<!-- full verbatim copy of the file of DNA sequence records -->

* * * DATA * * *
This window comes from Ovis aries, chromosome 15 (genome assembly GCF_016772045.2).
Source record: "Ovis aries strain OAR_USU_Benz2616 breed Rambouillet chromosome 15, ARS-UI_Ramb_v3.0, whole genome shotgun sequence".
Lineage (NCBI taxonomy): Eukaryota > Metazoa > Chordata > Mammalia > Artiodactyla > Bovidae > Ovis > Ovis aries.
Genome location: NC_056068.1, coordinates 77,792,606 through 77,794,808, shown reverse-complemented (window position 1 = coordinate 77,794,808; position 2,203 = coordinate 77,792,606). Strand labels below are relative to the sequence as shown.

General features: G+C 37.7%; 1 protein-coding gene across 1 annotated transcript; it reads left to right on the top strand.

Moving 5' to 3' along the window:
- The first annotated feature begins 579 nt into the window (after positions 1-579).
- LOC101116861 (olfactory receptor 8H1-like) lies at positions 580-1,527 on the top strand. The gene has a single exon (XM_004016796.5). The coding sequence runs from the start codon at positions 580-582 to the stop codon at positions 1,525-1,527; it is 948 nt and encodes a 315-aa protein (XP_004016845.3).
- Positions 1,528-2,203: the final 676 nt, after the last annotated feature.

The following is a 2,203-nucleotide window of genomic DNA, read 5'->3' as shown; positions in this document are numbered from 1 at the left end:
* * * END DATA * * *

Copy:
This window comes from Ovis aries, chromosome 15 (genome assembly GCF_016772045.2).
Source record: "Ovis aries strain OAR_USU_Benz2616 breed Rambouillet chromosome 15, ARS-UI_Ramb_v3.0, whole genome shotgun sequence".
Lineage (NCBI taxonomy): Eukaryota > Metazoa > Chordata > Mammalia > Artiodactyla > Bovidae > Ovis > Ovis aries.
Genome location: NC_056068.1, coordinates 77,792,606 through 77,794,808, shown reverse-complemented (window position 1 = coordinate 77,794,808; position 2,203 = coordinate 77,792,606). Strand labels below are relative to the sequence as shown.

General features: G+C 37.7%; 1 protein-coding gene across 1 annotated transcript; it reads left to right on the top strand.

Moving 5' to 3' along the window:
- The first annotated feature begins 579 nt into the window (after positions 1-579).
- LOC101116861 (olfactory receptor 8H1-like) lies at positions 580-1,527 on the top strand. The gene has a single exon (XM_004016796.5). The coding sequence runs from the start codon at positions 580-582 to the stop codon at positions 1,525-1,527; it is 948 nt and encodes a 315-aa protein (XP_004016845.3).
- Positions 1,528-2,203: the final 676 nt, after the last annotated feature.

The following is a 2,203-nucleotide window of genomic DNA, read 5'->3' as shown; positions in this document are numbered from 1 at the left end: